Many families have grandparents or great grandparents who are first or second cousins. Within family marriages did not used to be as unusual as they are today. However for those of us who work with DNA, the extra relatedness adds confusion to interpreting the comparisons of their descendants. Plus there are people whose parents are related. It would be nice to have some charts showing the expected DNA amounts in these more unusual relationships.
Some of you are familiar with the statistics Blaine Bettinger has collected for more ordinary relationships. (Click here to contribute your numbers there) The calculator at DNApainter, which we all use to check the possibilites for an unknown DNA relationship, is based on his research and the statistical work of Andrew Millard and Leah Larkin.
Now Blaine is collecting the data for these more unusual relationships. So any of you who have DNA results from known double cousins or other family members whose descriptions fit, please click that image below to go to the form where you can add your numbers to his new project.
There are more places to contribute your numbers
Continue reading →
This is the last call for you to contribute your X chromosome statistics to my survey. Click here for my post explaining the project.
This is the fifth year of the survey of best genealogists in a number of categories conducted by Canadian genealogist John D Reid at his blog Canada’s Anglo-Celtic Connections. Please vote for your favorites.
This is the second DNA only conference by I4GG.org so don’t miss it. It will be in my hometown, San Diego, the weekend of October 22-23. The weather will be lovely, as always, and I will be doing a session on the tools at GEDmatch.
And my final reminder, please contribute your DNA statistics to my study on the differences between half siblings matches versus aunt/uncle/niece/nephew matches versus grandparent /grandchild matches. This is particularly important for helping adoptees. The hope is that when they get one of these matches, maybe it would be possible to tell which relationship it is without testing more family members. Click here for my post on that.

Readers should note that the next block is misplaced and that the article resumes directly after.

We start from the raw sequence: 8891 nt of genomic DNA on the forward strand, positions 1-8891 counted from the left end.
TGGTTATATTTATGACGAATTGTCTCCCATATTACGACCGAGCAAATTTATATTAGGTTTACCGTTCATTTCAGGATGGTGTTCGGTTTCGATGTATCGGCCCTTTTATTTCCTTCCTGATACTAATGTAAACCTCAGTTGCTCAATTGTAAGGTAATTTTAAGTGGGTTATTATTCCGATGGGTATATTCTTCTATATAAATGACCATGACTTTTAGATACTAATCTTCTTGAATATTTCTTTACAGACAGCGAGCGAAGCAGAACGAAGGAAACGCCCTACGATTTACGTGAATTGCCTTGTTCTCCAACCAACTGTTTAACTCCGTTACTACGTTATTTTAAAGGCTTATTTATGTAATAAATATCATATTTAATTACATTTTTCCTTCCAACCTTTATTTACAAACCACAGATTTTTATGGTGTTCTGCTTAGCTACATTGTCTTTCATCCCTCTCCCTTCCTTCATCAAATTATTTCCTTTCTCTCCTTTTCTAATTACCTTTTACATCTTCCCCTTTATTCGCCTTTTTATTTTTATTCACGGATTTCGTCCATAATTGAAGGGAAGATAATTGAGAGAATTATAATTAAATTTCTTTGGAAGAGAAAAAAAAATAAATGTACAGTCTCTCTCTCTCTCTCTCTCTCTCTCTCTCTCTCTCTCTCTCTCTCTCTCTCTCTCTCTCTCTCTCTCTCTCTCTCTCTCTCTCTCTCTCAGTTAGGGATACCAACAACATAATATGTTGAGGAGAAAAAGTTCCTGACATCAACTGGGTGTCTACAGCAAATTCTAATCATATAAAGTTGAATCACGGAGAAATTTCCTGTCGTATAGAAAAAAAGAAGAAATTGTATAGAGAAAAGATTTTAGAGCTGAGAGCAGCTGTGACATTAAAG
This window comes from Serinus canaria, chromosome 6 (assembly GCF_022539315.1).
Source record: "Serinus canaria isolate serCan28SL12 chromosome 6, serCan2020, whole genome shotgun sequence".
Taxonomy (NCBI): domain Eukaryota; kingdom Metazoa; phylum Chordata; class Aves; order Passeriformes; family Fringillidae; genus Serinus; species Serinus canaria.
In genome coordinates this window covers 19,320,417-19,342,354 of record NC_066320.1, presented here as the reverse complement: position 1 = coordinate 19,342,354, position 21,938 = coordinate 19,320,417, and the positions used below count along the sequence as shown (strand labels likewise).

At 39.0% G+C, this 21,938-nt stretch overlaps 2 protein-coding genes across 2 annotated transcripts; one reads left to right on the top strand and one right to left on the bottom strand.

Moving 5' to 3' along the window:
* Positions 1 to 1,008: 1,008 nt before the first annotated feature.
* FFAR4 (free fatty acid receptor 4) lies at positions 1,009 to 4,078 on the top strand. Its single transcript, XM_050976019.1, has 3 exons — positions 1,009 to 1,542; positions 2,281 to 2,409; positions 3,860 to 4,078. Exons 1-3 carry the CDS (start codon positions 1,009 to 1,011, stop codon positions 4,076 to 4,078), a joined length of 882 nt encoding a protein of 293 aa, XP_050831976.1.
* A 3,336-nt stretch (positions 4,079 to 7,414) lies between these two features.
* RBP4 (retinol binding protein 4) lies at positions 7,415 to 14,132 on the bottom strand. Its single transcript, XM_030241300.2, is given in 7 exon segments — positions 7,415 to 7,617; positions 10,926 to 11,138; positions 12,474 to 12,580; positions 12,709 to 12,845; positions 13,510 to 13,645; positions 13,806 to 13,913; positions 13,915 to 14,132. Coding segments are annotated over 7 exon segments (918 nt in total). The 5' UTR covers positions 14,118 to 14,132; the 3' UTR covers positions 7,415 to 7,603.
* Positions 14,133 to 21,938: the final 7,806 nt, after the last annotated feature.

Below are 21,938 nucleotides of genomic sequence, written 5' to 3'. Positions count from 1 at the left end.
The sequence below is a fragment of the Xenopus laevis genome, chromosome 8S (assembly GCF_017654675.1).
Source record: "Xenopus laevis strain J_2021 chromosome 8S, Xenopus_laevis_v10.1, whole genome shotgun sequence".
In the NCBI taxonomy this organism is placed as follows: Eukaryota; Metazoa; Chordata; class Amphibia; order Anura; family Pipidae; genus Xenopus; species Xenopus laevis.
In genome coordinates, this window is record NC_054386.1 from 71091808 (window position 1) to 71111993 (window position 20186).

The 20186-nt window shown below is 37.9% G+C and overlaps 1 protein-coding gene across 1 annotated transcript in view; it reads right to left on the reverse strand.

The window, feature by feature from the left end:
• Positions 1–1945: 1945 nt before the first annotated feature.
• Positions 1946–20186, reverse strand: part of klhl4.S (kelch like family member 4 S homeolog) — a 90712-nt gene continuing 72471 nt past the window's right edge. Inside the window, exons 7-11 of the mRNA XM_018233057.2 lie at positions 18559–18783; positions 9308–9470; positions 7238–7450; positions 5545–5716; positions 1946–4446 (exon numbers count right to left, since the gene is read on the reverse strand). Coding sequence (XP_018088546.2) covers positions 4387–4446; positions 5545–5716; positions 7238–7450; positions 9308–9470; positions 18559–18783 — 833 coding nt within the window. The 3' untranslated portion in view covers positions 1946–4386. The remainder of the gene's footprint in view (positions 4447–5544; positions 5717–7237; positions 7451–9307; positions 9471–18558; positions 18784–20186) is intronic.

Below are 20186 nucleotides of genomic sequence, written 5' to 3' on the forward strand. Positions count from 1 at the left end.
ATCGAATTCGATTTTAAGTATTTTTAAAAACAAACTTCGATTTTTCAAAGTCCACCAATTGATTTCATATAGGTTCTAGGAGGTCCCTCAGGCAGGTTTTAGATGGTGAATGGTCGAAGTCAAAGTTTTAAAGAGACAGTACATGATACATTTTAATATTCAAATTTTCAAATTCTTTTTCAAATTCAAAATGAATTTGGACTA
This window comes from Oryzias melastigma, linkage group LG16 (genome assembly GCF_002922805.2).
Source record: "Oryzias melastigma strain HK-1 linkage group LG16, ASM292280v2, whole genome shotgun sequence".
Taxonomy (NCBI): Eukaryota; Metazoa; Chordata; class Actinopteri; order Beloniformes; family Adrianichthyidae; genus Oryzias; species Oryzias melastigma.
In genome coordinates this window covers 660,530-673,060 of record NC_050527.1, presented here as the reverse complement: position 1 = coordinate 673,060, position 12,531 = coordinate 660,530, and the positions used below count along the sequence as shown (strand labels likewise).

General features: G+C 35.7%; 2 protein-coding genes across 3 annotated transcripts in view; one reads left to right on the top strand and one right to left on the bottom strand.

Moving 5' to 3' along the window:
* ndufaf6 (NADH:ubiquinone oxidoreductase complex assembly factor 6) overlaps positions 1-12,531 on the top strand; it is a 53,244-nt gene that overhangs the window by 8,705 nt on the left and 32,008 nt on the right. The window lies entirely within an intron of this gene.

The question I often see is are we really 2nd or 3rd or 4th cousins? The answer is usually “maybe.” A 2nd-4th cousin designation by your testing company is purposefully vague. Best to look at the amount of shared cMs in segments greater than 7cM, number of segments, and the sizes of those segments; plus, of course, who else this new DNA relative matches!
DNA inheritance gets more and more random the further away the relationship is. The amount of DNA you share with someone more distant than a 3rd cousin is impossible to predict and even those 2nd and 3rd cousins seem highly variable. So the statistical study conducted by genetic genealogist Blaine Bettinger is deeply appreciated by all of us hunting down the relationships with our DNA connections.
Shared DNA statistics from Blaine Bettinger, used by permission
Blaine has created this beautiful chart. His blog has several posts explaining the study which is the source of these new statistics. See http://www.thegeneticgenealogist.com/2015/05/29/the-shared-cm-project/ for all his posts on this study. I had previously discussed his project when recruiting people to add their statistics; apparently he is still taking in statistics so click here to add yours.